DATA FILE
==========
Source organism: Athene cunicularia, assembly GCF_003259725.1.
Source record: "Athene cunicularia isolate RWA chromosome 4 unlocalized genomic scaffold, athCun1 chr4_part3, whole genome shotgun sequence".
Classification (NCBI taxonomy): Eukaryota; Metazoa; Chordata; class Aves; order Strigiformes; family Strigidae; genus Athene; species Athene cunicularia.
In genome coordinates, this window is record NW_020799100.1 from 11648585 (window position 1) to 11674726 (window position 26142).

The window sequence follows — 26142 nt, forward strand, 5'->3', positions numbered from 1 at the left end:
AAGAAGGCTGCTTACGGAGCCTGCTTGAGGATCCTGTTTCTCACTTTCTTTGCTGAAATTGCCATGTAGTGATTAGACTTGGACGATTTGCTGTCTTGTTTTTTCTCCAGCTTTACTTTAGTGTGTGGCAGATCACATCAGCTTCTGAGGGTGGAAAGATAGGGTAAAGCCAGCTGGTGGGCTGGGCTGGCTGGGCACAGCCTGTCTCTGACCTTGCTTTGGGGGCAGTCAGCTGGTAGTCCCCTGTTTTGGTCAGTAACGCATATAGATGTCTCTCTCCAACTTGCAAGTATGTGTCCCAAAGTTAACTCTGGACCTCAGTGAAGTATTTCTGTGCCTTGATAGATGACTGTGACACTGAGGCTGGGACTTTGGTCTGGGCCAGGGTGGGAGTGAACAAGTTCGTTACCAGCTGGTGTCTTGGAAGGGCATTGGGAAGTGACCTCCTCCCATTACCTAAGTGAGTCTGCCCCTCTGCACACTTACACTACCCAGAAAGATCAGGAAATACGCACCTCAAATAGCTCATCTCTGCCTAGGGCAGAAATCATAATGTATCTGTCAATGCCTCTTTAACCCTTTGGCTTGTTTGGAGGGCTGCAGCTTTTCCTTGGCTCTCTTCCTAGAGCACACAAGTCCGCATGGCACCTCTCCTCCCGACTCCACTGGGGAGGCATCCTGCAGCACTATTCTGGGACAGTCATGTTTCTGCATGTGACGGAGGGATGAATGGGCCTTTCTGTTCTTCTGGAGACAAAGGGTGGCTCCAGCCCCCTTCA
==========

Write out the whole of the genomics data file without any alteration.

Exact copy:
Source organism: Athene cunicularia, assembly GCF_003259725.1.
Source record: "Athene cunicularia isolate RWA chromosome 4 unlocalized genomic scaffold, athCun1 chr4_part3, whole genome shotgun sequence".
Classification (NCBI taxonomy): Eukaryota; Metazoa; Chordata; class Aves; order Strigiformes; family Strigidae; genus Athene; species Athene cunicularia.
In genome coordinates, this window is record NW_020799100.1 from 11648585 (window position 1) to 11674726 (window position 26142).

The window sequence follows — 26142 nt, forward strand, 5'->3', positions numbered from 1 at the left end:
AAGAAGGCTGCTTACGGAGCCTGCTTGAGGATCCTGTTTCTCACTTTCTTTGCTGAAATTGCCATGTAGTGATTAGACTTGGACGATTTGCTGTCTTGTTTTTTCTCCAGCTTTACTTTAGTGTGTGGCAGATCACATCAGCTTCTGAGGGTGGAAAGATAGGGTAAAGCCAGCTGGTGGGCTGGGCTGGCTGGGCACAGCCTGTCTCTGACCTTGCTTTGGGGGCAGTCAGCTGGTAGTCCCCTGTTTTGGTCAGTAACGCATATAGATGTCTCTCTCCAACTTGCAAGTATGTGTCCCAAAGTTAACTCTGGACCTCAGTGAAGTATTTCTGTGCCTTGATAGATGACTGTGACACTGAGGCTGGGACTTTGGTCTGGGCCAGGGTGGGAGTGAACAAGTTCGTTACCAGCTGGTGTCTTGGAAGGGCATTGGGAAGTGACCTCCTCCCATTACCTAAGTGAGTCTGCCCCTCTGCACACTTACACTACCCAGAAAGATCAGGAAATACGCACCTCAAATAGCTCATCTCTGCCTAGGGCAGAAATCATAATGTATCTGTCAATGCCTCTTTAACCCTTTGGCTTGTTTGGAGGGCTGCAGCTTTTCCTTGGCTCTCTTCCTAGAGCACACAAGTCCGCATGGCACCTCTCCTCCCGACTCCACTGGGGAGGCATCCTGCAGCACTATTCTGGGACAGTCATGTTTCTGCATGTGACGGAGGGATGAATGGGCCTTTCTGTTCTTCTGGAGACAAAGGGTGGCTCCAGCCCCCTTCA